by Susan Josephs
Every day, Rebecca Alexander engages in a constant “juggling act” between her vision and her hearing. “In the span of minutes, the battery in my hearing aid could break down or I can’t see the text on my computer,” she says. “But for me, this is a way of remembering how fortunate we are to have what we do have.”
Since receiving a diagnosis with a progressive genetic disorder, Usher Syndrome Type III, which causes deaf-blindness, Alexander has never allowed her disabilities to prevent her from pursuing her life goals. Told by doctors that she would be completely blind by 30, the now 36-year-old, New York City-based psychotherapist maintains a busy private practice, works as a spinning instructor, participates in extreme athletic endurance races, and recently hiked Mount Kilimanjaro. In the last year, she’s also traveled the country to speak about her acclaimed memoir Not Fade Away: A Memoir of Senses Lost and Found.
“I wanted to give voice to others who are also going deaf and blind and allow them to know that they are not alone. This has been more meaningful than anything else,” says Alexander of her book, which she decided to write at the suggestion of a literary agent who watched her tell her story on The Today Show.
With just 10 degrees of vision, a cochlear implant in one ear and a hearing aid in the other, Alexander lives independently with her beloved dog, Olive, uses a cane for walking at night and credits her “sanity” to daily high-intensity exercise. “To use the parts of my body that are as physically capable as anyone else’s, to the best of my abilities, is so empowering,” she observes.
“To use the parts of my body that are as physically capable as anyone else’s, to the best of my abilities, is so empowering.”
As a teenager Alexander was selected to be an Olympic torchbearer in the 1996 Atlanta Games for her volunteer work delivering meals to people living with HIV/AIDS. Active in her San Francisco Bay area synagogue, “The Jewish community was a huge part of my support system,” she says of coping as a child with vision and hearing loss and the divorce of her parents. “And my grandmothers were huge role models. They taught me how important it is to acknowledge the things in your life that are going right.”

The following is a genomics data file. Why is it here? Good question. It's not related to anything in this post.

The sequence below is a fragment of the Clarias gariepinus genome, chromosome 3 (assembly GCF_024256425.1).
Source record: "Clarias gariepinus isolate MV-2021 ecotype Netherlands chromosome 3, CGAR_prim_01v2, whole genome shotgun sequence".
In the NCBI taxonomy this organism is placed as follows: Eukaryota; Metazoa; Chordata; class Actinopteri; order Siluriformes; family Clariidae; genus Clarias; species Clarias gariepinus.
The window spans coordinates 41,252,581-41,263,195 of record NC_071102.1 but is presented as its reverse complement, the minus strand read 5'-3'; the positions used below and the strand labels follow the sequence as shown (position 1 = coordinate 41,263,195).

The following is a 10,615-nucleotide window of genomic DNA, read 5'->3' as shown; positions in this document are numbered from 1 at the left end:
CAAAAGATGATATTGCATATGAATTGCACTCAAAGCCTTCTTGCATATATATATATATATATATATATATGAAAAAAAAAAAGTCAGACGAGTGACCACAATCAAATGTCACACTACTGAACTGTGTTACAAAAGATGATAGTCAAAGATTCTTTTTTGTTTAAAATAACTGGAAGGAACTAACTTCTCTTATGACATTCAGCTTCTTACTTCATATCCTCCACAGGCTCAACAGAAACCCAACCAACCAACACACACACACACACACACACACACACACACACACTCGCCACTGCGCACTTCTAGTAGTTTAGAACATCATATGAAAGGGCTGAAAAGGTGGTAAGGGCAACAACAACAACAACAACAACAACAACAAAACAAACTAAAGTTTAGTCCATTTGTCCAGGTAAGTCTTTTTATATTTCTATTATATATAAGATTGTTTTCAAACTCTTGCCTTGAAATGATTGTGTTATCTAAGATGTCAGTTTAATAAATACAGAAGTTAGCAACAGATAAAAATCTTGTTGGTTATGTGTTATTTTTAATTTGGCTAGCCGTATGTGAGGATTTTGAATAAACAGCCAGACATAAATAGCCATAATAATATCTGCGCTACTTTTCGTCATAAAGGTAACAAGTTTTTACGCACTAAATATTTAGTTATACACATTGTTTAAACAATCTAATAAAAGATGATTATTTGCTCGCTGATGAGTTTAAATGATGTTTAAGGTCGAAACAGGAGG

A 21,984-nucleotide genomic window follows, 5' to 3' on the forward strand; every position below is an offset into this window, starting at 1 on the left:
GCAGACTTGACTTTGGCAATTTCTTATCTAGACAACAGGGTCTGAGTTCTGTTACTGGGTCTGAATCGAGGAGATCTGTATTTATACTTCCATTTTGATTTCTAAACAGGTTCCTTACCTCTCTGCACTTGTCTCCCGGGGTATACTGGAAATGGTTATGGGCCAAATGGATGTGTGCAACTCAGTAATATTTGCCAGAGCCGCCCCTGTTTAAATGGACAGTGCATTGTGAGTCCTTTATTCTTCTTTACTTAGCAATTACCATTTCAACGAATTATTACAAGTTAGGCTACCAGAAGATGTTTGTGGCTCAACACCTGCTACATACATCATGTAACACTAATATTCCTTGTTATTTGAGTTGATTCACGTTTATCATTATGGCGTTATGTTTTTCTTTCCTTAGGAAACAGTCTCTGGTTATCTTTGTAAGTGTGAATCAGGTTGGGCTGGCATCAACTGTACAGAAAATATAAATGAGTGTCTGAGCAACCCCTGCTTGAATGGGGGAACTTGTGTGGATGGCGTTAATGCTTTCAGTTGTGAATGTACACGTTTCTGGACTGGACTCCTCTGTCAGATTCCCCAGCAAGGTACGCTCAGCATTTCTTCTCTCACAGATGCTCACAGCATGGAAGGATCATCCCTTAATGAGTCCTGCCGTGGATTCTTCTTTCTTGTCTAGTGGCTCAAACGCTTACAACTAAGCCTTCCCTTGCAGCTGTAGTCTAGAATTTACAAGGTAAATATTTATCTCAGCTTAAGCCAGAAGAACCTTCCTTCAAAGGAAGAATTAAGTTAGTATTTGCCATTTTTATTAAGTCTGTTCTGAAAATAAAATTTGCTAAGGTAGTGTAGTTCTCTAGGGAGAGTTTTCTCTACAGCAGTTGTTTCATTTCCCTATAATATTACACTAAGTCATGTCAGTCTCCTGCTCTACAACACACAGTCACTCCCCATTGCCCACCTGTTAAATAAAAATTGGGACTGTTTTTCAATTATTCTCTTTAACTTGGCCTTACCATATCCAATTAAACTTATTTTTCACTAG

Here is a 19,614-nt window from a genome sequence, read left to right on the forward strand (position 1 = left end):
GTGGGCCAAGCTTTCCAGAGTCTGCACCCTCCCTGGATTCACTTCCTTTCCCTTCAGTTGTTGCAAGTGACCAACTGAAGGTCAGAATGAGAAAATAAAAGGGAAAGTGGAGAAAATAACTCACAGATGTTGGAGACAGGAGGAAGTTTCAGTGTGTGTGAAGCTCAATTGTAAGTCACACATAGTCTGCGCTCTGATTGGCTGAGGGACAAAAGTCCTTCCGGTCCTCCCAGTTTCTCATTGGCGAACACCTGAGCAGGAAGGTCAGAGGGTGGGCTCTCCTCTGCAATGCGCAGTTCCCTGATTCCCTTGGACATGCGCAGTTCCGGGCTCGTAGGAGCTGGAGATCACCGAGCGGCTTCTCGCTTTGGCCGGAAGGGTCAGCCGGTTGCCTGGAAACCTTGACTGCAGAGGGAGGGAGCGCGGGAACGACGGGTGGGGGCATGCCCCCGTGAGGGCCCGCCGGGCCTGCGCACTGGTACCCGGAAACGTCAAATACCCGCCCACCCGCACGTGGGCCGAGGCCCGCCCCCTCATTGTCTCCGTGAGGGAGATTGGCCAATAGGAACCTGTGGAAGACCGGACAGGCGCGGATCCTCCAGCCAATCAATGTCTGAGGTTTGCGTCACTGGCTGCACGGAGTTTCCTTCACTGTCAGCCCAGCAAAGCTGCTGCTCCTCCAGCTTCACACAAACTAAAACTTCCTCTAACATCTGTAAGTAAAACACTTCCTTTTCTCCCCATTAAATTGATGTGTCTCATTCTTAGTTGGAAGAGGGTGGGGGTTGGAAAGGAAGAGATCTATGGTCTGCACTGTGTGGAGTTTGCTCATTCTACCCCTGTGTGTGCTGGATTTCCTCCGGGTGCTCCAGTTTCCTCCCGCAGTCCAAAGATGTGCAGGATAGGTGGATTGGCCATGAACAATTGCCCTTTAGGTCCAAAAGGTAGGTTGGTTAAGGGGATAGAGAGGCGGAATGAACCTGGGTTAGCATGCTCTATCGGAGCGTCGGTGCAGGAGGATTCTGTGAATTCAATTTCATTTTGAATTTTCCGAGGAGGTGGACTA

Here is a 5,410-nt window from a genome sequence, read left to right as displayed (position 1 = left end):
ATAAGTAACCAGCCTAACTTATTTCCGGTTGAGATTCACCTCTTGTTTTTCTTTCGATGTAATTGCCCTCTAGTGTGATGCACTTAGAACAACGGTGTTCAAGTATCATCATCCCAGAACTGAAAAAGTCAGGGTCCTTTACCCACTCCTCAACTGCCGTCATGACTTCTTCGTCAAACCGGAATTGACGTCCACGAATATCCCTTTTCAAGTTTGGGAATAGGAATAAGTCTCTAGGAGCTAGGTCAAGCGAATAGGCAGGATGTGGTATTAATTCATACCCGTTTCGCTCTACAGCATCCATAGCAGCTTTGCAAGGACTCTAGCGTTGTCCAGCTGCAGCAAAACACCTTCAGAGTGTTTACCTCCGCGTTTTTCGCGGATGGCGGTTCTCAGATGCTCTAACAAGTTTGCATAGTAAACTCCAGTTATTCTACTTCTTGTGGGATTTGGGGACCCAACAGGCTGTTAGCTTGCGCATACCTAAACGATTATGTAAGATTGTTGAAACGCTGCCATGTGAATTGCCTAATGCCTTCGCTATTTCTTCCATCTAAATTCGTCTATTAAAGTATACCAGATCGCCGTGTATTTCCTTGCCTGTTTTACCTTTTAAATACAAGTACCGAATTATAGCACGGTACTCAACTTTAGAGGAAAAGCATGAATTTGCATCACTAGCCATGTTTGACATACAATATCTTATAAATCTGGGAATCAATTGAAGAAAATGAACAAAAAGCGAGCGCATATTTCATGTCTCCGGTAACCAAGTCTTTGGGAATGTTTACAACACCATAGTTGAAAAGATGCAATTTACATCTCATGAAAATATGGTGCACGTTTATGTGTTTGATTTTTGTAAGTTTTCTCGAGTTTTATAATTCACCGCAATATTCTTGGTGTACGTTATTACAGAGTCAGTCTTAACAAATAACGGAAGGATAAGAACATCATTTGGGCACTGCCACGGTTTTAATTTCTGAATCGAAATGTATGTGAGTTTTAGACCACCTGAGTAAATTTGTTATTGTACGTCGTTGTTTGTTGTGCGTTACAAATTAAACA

Alexander also traces her resilience to an accident she had at 18. After falling out of a second-story window, she delayed her studies at the University of Michigan and spent a year recovering from surgeries and healing multiple broken bones. “I would spend hours picking up marbles with my toes and putting them into a cup, then dumping them out and doing it again,” she recalls.
After receiving her undergraduate degree in American Culture, Alexander successfully battled an eating disorder that arose because “I thought that if I looked as perfect as possible then no one would know I had a disability.” Determined to be in a “helping” profession, she earned master’s degrees in social work and public health at Columbia University and built a thriving psychotherapy practice. “I think it’s important for a therapist to be a real person,” she says of her professional success. “And my patients know they have to help me too by speaking clearly and louder if I don’t hear them.”
Fiercely committed to organizations such as the Foundation Fighting Blindness, Alexander hopes to keep inspiring others who face “their own challenges. I never imagined living with as little vision and hearing as I do today but I’ve never been more at peace with myself,” she says. “I’ve learned to stay present and deal with what’s in front of me.”